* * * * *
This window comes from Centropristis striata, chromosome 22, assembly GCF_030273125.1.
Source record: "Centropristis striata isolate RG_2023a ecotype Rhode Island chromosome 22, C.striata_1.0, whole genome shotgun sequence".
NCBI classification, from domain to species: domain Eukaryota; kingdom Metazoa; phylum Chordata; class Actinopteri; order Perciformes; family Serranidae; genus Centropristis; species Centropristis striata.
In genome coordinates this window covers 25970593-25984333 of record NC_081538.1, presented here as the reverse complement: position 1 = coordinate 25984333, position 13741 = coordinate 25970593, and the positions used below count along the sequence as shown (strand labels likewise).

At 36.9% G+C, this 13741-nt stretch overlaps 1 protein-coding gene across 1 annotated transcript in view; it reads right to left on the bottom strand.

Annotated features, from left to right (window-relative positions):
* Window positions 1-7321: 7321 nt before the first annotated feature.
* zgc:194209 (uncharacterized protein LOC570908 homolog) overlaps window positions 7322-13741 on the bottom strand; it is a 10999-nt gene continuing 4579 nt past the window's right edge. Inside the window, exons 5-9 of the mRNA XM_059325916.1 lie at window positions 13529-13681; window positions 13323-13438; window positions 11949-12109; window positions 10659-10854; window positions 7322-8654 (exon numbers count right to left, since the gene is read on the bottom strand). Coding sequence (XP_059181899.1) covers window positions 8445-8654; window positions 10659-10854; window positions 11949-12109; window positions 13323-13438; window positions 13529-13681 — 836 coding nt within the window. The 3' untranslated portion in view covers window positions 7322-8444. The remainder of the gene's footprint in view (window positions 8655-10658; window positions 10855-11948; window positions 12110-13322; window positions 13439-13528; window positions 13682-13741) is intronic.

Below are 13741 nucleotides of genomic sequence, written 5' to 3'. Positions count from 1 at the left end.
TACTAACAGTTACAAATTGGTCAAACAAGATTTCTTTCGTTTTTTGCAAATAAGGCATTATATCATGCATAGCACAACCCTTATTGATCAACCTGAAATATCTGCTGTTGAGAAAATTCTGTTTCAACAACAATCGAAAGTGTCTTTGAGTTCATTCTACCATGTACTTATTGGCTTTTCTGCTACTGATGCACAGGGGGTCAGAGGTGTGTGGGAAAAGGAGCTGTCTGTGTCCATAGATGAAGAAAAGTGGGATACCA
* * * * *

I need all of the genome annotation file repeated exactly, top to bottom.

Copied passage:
This window comes from Centropristis striata, chromosome 22, assembly GCF_030273125.1.
Source record: "Centropristis striata isolate RG_2023a ecotype Rhode Island chromosome 22, C.striata_1.0, whole genome shotgun sequence".
NCBI classification, from domain to species: domain Eukaryota; kingdom Metazoa; phylum Chordata; class Actinopteri; order Perciformes; family Serranidae; genus Centropristis; species Centropristis striata.
In genome coordinates this window covers 25970593-25984333 of record NC_081538.1, presented here as the reverse complement: position 1 = coordinate 25984333, position 13741 = coordinate 25970593, and the positions used below count along the sequence as shown (strand labels likewise).

At 36.9% G+C, this 13741-nt stretch overlaps 1 protein-coding gene across 1 annotated transcript in view; it reads right to left on the bottom strand.

Annotated features, from left to right (window-relative positions):
* Window positions 1-7321: 7321 nt before the first annotated feature.
* zgc:194209 (uncharacterized protein LOC570908 homolog) overlaps window positions 7322-13741 on the bottom strand; it is a 10999-nt gene continuing 4579 nt past the window's right edge. Inside the window, exons 5-9 of the mRNA XM_059325916.1 lie at window positions 13529-13681; window positions 13323-13438; window positions 11949-12109; window positions 10659-10854; window positions 7322-8654 (exon numbers count right to left, since the gene is read on the bottom strand). Coding sequence (XP_059181899.1) covers window positions 8445-8654; window positions 10659-10854; window positions 11949-12109; window positions 13323-13438; window positions 13529-13681 — 836 coding nt within the window. The 3' untranslated portion in view covers window positions 7322-8444. The remainder of the gene's footprint in view (window positions 8655-10658; window positions 10855-11948; window positions 12110-13322; window positions 13439-13528; window positions 13682-13741) is intronic.

Below are 13741 nucleotides of genomic sequence, written 5' to 3'. Positions count from 1 at the left end.
TACTAACAGTTACAAATTGGTCAAACAAGATTTCTTTCGTTTTTTGCAAATAAGGCATTATATCATGCATAGCACAACCCTTATTGATCAACCTGAAATATCTGCTGTTGAGAAAATTCTGTTTCAACAACAATCGAAAGTGTCTTTGAGTTCATTCTACCATGTACTTATTGGCTTTTCTGCTACTGATGCACAGGGGGTCAGAGGTGTGTGGGAAAAGGAGCTGTCTGTGTCCATAGATGAAGAAAAGTGGGATACCA